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PLoS One. 2010 Oct 4;5(10). pii: e13176. doi: 10.1371/journal.pone.0013176.

MicroRNA-200 family members differentially regulate morphological plasticity and mode of melanoma cell invasion.

Author information

  • 1Cancer Research UK Centre for Cell and Molecular Biology, Institute of Cancer Research, London, United Kingdom.

Abstract

BACKGROUND:

A functional role of microRNAs (miRNAs or miRs) in neoplasia and metastasis is becoming clear, and the miR-200 family has received much attention for potentially regulating tumor progression. The miRNAs of this family have been shown to suppress epithelial-mesenchymal transition, and their down-regulation in some tumors promotes invasion and metastasis. Interestingly, while miR-200 is down-regulated in some cancers, it is up-regulated in others.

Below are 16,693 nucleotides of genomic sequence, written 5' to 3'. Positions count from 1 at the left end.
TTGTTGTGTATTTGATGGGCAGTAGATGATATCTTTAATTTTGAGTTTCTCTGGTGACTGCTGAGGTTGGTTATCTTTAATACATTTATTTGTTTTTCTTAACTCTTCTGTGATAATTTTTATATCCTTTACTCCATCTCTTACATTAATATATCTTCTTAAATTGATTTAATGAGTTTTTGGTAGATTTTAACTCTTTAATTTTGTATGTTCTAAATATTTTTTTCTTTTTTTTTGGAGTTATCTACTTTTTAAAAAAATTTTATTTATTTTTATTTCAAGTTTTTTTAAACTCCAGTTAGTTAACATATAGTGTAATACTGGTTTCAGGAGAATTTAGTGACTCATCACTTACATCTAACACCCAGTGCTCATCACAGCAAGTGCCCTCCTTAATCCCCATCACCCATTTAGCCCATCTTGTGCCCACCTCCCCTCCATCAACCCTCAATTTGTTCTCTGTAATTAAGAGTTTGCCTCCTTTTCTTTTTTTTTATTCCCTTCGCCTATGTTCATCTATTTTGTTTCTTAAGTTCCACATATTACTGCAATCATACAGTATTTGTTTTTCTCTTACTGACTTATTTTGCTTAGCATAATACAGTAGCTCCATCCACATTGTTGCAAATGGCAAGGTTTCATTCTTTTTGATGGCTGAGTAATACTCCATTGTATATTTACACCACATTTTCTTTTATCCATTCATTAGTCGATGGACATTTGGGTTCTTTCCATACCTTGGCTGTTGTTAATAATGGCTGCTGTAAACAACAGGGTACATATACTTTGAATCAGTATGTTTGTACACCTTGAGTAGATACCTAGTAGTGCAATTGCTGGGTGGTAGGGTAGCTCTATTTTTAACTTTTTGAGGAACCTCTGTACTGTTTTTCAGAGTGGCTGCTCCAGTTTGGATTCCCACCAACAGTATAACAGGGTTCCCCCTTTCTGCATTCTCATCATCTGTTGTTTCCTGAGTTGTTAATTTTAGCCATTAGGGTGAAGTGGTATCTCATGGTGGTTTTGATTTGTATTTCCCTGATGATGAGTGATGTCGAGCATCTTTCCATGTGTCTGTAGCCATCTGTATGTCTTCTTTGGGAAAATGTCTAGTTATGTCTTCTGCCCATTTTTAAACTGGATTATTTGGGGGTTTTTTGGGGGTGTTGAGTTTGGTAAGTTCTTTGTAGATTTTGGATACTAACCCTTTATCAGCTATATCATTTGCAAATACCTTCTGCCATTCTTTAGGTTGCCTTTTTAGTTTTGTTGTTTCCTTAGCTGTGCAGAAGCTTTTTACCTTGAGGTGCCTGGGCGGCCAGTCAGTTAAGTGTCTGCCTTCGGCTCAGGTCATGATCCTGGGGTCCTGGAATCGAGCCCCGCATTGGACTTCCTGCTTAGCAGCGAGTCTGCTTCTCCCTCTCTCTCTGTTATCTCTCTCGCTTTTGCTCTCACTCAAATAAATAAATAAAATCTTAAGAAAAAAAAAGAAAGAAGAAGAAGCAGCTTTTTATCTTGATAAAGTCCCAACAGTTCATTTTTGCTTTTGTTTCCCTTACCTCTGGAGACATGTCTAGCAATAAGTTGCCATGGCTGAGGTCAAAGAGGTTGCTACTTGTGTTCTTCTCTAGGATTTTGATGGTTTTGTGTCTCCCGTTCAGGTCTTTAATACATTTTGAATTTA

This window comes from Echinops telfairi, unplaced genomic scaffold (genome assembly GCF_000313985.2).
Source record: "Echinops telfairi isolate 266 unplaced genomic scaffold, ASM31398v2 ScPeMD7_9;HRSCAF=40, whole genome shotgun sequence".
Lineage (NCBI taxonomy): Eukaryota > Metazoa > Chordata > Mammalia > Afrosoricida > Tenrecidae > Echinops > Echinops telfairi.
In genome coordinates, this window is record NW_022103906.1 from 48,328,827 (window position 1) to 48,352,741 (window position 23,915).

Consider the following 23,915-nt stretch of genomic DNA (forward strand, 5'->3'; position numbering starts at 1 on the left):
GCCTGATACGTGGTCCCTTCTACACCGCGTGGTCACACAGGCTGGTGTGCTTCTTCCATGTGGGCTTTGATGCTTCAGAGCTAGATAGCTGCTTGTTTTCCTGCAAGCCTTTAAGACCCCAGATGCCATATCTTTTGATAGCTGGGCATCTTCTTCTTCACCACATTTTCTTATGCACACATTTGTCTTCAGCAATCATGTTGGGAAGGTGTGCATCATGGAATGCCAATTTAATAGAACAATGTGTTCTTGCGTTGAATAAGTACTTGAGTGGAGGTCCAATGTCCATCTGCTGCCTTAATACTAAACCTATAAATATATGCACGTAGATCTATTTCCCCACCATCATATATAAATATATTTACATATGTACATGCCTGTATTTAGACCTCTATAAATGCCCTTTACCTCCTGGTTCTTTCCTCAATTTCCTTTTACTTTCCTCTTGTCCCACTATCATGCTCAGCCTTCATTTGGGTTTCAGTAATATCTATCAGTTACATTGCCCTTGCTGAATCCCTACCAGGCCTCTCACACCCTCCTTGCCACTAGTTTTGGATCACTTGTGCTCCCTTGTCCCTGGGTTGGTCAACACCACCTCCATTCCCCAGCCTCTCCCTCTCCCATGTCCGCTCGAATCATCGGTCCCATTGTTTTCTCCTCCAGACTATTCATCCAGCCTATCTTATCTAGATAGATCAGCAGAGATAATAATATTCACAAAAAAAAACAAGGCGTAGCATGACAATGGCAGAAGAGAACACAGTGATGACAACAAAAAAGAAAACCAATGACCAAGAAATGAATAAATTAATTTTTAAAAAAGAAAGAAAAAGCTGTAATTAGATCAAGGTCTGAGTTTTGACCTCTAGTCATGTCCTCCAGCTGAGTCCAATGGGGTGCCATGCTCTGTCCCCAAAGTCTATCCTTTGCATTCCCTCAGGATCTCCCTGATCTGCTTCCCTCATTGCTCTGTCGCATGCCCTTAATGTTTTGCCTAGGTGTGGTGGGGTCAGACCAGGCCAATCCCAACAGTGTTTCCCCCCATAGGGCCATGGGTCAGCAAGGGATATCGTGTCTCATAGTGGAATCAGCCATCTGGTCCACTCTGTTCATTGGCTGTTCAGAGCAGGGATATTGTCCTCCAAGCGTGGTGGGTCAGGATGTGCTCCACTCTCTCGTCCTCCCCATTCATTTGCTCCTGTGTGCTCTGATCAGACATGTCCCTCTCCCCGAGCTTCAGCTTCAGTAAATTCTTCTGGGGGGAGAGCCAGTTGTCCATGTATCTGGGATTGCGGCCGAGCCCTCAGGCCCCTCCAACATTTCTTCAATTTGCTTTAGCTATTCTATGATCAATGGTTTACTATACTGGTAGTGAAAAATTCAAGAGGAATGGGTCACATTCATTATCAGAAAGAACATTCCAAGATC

PRINCIPAL FINDINGS:

We show that levels of miR-200 are increased in melanoma cell lines compared to normal melanocytes and that miR-200 family members play a role in determining modes of tumor cell migration. Individual tumor cells can invade in either elongated, "mesenchymal-type" or rounded, "amoeboid-like" modes and these two modes of invasion are inter-convertible [1]. In melanoma cell lines, expression of miR-200 members does not suppress invasion but rather leads to a switch between modes of invasion. MicroRNA-200c results in a higher proportion of cells adopting the rounded, amoeboid-like mode of invasion, while miR-200a results in a protrusion-associated elongated mode of invasion. Functional target identification studies suggest that the morphological effects of miR-200c may be mediated by reduced expression of MARCKS, which has been linked to formation of cell protrusions. In contrast miR-200a reduces actomyosin contractility, a feature of rounded morphology.

SIGNIFICANCE:

Overall our findings call into question the general role of miR-200 in suppressing invasion and metastasis, and highlight novel distinguishing characteristics of individual miR-200 family members.

PMID:
20957176
[PubMed - indexed for MEDLINE]
PMCID:
PMC2949394
Free PMC Article

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